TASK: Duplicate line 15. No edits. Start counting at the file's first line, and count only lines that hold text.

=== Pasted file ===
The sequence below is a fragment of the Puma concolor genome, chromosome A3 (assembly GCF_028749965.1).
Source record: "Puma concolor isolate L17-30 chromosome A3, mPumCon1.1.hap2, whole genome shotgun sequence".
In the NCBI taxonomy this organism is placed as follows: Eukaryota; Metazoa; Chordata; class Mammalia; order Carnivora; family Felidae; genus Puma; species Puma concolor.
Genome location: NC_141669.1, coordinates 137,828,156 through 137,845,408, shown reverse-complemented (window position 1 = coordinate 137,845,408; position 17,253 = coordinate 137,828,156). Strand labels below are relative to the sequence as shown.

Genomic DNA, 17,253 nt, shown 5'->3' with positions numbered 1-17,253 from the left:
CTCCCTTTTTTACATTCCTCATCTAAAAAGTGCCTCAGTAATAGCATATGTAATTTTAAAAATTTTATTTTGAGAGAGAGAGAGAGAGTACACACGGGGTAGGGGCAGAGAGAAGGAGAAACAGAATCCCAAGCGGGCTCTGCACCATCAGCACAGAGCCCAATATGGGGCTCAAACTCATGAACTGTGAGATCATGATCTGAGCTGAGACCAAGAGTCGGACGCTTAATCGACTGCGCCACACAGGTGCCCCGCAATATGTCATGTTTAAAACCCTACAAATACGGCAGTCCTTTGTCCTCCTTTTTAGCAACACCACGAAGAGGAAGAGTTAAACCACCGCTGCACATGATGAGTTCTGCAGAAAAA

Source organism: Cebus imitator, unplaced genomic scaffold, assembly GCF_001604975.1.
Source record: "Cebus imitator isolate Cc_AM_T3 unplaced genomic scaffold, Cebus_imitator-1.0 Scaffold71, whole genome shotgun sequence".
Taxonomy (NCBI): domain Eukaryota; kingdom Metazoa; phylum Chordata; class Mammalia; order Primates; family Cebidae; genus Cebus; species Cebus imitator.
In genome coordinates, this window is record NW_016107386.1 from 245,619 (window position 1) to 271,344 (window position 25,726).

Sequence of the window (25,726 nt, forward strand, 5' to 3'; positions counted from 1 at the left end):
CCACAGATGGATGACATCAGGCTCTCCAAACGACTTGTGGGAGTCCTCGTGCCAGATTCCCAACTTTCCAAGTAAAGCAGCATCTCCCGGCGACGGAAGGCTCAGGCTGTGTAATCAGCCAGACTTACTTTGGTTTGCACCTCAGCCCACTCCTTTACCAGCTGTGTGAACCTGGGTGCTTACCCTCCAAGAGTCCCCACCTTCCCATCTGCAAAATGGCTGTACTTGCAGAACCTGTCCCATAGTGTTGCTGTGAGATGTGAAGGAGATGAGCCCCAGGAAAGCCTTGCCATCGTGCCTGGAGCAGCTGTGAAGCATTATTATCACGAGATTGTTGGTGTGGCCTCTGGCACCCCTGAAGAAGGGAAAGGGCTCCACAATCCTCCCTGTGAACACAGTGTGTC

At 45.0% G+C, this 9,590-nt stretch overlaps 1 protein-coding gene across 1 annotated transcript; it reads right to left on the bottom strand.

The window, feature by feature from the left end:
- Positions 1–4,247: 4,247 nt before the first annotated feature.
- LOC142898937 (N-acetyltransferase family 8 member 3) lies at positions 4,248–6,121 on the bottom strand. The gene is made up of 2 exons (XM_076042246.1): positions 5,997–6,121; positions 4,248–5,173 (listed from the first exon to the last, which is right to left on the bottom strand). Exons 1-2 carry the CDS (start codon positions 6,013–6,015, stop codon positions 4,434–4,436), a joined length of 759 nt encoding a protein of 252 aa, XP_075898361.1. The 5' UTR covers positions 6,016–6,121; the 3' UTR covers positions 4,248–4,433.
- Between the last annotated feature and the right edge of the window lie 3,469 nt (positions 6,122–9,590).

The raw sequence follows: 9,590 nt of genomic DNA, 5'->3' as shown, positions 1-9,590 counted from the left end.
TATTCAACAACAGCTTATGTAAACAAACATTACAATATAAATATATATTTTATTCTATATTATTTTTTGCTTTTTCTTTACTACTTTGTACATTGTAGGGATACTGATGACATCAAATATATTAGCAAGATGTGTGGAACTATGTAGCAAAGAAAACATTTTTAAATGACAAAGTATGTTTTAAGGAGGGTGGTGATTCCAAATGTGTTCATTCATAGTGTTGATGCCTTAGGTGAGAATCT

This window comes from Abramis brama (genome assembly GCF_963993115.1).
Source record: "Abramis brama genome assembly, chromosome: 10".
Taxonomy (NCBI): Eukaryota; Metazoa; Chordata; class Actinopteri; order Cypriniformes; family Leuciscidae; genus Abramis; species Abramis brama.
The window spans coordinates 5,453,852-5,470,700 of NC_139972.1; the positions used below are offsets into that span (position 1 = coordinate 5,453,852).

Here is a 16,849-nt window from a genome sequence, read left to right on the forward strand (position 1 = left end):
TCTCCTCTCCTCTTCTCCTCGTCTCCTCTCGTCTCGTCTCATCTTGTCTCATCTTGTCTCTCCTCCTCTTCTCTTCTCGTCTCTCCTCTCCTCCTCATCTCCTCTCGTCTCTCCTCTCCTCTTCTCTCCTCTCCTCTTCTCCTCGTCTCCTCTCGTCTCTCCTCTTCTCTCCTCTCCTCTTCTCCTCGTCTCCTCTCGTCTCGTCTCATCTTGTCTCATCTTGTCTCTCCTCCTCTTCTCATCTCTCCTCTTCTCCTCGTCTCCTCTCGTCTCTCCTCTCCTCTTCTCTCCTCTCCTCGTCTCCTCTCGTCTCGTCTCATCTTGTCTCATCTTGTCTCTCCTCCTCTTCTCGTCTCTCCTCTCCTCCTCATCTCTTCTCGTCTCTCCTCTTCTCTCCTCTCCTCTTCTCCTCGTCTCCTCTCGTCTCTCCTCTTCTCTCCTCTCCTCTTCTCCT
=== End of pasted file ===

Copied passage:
- Positions 1–4,247: 4,247 nt before the first annotated feature.